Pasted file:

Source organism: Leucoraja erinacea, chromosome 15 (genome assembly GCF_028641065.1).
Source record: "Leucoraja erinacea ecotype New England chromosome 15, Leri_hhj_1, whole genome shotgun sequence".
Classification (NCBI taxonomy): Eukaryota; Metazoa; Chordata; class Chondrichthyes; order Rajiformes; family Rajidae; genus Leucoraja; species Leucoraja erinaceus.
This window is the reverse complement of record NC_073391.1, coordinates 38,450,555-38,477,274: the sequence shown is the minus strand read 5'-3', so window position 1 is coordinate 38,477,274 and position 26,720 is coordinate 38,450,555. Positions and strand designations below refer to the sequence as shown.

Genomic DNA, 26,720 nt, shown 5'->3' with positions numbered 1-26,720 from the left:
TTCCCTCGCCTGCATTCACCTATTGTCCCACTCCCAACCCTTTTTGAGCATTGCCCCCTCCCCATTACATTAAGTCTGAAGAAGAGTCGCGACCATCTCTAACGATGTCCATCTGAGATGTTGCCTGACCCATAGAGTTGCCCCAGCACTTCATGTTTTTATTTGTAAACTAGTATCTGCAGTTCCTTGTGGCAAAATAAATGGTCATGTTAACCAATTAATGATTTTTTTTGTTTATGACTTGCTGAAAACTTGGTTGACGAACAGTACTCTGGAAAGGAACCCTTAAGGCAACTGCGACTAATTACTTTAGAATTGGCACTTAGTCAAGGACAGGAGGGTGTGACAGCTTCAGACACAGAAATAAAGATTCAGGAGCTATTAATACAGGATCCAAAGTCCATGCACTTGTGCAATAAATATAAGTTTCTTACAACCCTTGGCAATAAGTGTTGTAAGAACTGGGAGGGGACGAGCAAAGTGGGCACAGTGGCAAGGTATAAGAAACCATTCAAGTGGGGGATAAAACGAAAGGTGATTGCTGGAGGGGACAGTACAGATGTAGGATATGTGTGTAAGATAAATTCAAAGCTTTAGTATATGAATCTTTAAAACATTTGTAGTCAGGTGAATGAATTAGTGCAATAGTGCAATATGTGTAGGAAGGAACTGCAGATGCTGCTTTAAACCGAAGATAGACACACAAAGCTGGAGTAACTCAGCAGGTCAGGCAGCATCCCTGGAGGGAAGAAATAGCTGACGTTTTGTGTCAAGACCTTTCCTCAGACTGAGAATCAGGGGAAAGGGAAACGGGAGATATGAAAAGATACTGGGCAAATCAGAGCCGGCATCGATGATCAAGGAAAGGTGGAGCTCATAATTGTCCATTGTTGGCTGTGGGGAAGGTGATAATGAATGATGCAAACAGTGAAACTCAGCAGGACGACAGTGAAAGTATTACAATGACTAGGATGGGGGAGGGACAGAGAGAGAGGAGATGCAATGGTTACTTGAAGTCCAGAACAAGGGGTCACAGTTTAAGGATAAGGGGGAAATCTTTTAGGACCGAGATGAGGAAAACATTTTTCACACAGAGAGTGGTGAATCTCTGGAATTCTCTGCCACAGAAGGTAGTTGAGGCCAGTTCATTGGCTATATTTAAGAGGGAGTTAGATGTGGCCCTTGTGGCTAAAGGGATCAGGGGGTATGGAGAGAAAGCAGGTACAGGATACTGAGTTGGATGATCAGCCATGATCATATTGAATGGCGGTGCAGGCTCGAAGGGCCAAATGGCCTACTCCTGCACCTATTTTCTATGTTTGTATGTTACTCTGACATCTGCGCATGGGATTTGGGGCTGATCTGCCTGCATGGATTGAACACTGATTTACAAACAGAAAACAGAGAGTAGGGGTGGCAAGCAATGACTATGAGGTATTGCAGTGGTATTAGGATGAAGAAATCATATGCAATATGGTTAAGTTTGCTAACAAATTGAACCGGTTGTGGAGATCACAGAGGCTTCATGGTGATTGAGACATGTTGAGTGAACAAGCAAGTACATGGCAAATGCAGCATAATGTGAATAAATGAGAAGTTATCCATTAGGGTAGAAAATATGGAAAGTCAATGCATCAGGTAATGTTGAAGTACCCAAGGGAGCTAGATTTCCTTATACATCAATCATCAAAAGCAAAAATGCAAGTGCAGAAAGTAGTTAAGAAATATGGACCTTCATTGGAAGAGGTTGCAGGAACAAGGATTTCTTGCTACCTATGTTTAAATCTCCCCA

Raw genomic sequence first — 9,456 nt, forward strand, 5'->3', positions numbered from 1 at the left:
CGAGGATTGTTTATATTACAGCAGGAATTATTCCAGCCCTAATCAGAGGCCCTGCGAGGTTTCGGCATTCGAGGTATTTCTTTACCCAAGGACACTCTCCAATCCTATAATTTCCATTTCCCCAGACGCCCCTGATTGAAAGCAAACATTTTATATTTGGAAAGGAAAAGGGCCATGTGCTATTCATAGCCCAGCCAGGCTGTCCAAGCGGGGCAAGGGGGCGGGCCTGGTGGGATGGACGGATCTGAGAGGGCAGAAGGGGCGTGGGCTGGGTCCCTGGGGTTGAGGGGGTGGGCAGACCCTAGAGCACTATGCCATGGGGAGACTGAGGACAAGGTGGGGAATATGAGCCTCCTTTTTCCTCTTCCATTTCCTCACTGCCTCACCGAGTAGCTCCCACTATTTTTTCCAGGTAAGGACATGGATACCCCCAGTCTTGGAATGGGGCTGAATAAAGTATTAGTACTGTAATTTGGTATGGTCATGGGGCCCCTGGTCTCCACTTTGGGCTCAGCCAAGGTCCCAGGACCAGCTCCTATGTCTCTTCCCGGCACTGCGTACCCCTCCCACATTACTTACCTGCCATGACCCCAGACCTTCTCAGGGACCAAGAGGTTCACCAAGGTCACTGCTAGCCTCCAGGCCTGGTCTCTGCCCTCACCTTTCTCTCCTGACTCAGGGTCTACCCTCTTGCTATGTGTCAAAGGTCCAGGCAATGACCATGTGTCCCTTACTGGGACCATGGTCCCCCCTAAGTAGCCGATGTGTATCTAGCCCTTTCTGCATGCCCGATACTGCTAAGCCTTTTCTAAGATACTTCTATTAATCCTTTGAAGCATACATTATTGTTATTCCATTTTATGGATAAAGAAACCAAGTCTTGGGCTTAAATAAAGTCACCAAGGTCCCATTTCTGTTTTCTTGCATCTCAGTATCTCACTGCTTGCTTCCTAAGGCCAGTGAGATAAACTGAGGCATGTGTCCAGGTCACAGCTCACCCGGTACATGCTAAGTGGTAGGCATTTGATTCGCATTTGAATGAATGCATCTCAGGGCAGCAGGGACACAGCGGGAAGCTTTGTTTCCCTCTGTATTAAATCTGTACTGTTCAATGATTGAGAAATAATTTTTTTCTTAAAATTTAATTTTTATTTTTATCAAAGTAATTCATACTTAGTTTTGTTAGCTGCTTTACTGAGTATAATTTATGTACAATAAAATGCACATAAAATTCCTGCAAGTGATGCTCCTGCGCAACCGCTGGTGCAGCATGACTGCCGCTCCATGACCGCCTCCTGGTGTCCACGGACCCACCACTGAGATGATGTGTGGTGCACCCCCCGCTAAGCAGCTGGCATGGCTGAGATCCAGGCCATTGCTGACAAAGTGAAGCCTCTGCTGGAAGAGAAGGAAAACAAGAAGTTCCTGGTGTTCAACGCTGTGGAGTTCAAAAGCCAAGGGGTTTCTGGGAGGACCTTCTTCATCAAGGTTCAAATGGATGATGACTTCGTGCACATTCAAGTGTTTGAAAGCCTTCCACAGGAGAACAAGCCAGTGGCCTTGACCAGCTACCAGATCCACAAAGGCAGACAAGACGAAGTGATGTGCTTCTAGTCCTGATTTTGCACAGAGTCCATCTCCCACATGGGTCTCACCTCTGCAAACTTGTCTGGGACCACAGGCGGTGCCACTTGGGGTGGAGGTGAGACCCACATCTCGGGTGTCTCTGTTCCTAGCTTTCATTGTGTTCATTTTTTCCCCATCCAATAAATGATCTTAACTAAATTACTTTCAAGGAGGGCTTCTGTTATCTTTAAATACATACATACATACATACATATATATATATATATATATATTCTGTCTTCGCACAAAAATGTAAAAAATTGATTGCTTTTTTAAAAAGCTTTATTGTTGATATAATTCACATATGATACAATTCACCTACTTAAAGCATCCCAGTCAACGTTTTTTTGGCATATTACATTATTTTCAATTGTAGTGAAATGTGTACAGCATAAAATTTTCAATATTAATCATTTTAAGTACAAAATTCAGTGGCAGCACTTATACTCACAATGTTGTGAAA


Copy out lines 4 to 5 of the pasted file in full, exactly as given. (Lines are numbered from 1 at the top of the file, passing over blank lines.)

This window is the reverse complement of record NC_073391.1, coordinates 38,450,555-38,477,274: the sequence shown is the minus strand read 5'-3', so window position 1 is coordinate 38,477,274 and position 26,720 is coordinate 38,450,555. Positions and strand designations below refer to the sequence as shown.

Genomic DNA, 26,720 nt, shown 5'->3' with positions numbered 1-26,720 from the left: